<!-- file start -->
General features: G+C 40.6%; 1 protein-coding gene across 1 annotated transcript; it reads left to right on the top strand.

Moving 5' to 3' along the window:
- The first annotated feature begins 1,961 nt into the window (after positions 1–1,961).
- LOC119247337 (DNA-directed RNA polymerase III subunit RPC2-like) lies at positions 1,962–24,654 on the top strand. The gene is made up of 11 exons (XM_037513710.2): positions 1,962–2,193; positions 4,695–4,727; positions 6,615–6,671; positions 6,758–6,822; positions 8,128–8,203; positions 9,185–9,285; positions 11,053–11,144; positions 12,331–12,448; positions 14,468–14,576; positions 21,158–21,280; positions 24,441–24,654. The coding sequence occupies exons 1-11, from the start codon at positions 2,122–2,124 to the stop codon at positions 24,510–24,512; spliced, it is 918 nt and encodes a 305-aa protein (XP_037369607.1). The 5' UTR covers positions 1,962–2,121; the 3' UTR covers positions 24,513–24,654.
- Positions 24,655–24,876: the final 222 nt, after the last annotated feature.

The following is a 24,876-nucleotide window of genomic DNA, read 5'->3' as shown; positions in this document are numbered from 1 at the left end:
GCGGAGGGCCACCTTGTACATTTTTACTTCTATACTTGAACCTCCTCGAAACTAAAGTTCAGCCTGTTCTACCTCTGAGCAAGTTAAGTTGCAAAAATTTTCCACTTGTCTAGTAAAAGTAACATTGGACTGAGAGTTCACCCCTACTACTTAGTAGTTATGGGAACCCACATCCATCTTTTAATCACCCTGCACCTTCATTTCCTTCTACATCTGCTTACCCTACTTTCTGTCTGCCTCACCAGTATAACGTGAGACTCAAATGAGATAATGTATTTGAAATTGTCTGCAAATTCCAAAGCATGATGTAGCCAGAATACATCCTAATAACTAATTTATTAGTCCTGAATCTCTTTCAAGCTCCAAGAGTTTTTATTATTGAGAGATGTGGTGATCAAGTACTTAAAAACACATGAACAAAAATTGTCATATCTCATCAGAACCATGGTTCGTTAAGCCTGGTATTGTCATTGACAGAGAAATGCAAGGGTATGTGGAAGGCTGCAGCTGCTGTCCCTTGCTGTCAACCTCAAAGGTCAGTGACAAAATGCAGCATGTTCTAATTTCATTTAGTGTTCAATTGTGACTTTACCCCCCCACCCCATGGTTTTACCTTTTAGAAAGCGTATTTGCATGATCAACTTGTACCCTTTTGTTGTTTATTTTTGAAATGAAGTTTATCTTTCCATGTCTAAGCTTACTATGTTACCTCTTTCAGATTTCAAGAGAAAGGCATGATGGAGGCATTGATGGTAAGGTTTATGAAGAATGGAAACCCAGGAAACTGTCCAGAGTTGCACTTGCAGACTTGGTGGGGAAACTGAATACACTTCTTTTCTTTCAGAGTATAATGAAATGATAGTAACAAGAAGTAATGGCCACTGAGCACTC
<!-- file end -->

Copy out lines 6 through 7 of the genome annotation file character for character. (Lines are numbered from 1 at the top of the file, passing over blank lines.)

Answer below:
The following is a 24,876-nucleotide window of genomic DNA, read 5'->3' as shown; positions in this document are numbered from 1 at the left end:
GCGGAGGGCCACCTTGTACATTTTTACTTCTATACTTGAACCTCCTCGAAACTAAAGTTCAGCCTGTTCTACCTCTGAGCAAGTTAAGTTGCAAAAATTTTCCACTTGTCTAGTAAAAGTAACATTGGACTGAGAGTTCACCCCTACTACTTAGTAGTTATGGGAACCCACATCCATCTTTTAATCACCCTGCACCTTCATTTCCTTCTACATCTGCTTACCCTACTTTCTGTCTGCCTCACCAGTATAACGTGAGACTCAAATGAGATAATGTATTTGAAATTGTCTGCAAATTCCAAAGCATGATGTAGCCAGAATACATCCTAATAACTAATTTATTAGTCCTGAATCTCTTTCAAGCTCCAAGAGTTTTTATTATTGAGAGATGTGGTGATCAAGTACTTAAAAACACATGAACAAAAATTGTCATATCTCATCAGAACCATGGTTCGTTAAGCCTGGTATTGTCATTGACAGAGAAATGCAAGGGTATGTGGAAGGCTGCAGCTGCTGTCCCTTGCTGTCAACCTCAAAGGTCAGTGACAAAATGCAGCATGTTCTAATTTCATTTAGTGTTCAATTGTGACTTTACCCCCCCACCCCATGGTTTTACCTTTTAGAAAGCGTATTTGCATGATCAACTTGTACCCTTTTGTTGTTTATTTTTGAAATGAAGTTTATCTTTCCATGTCTAAGCTTACTATGTTACCTCTTTCAGATTTCAAGAGAAAGGCATGATGGAGGCATTGATGGTAAGGTTTATGAAGAATGGAAACCCAGGAAACTGTCCAGAGTTGCACTTGCAGACTTGGTGGGGAAACTGAATACACTTCTTTTCTTTCAGAGTATAATGAAATGATAGTAACAAGAAGTAATGGCCACTGAGCACTC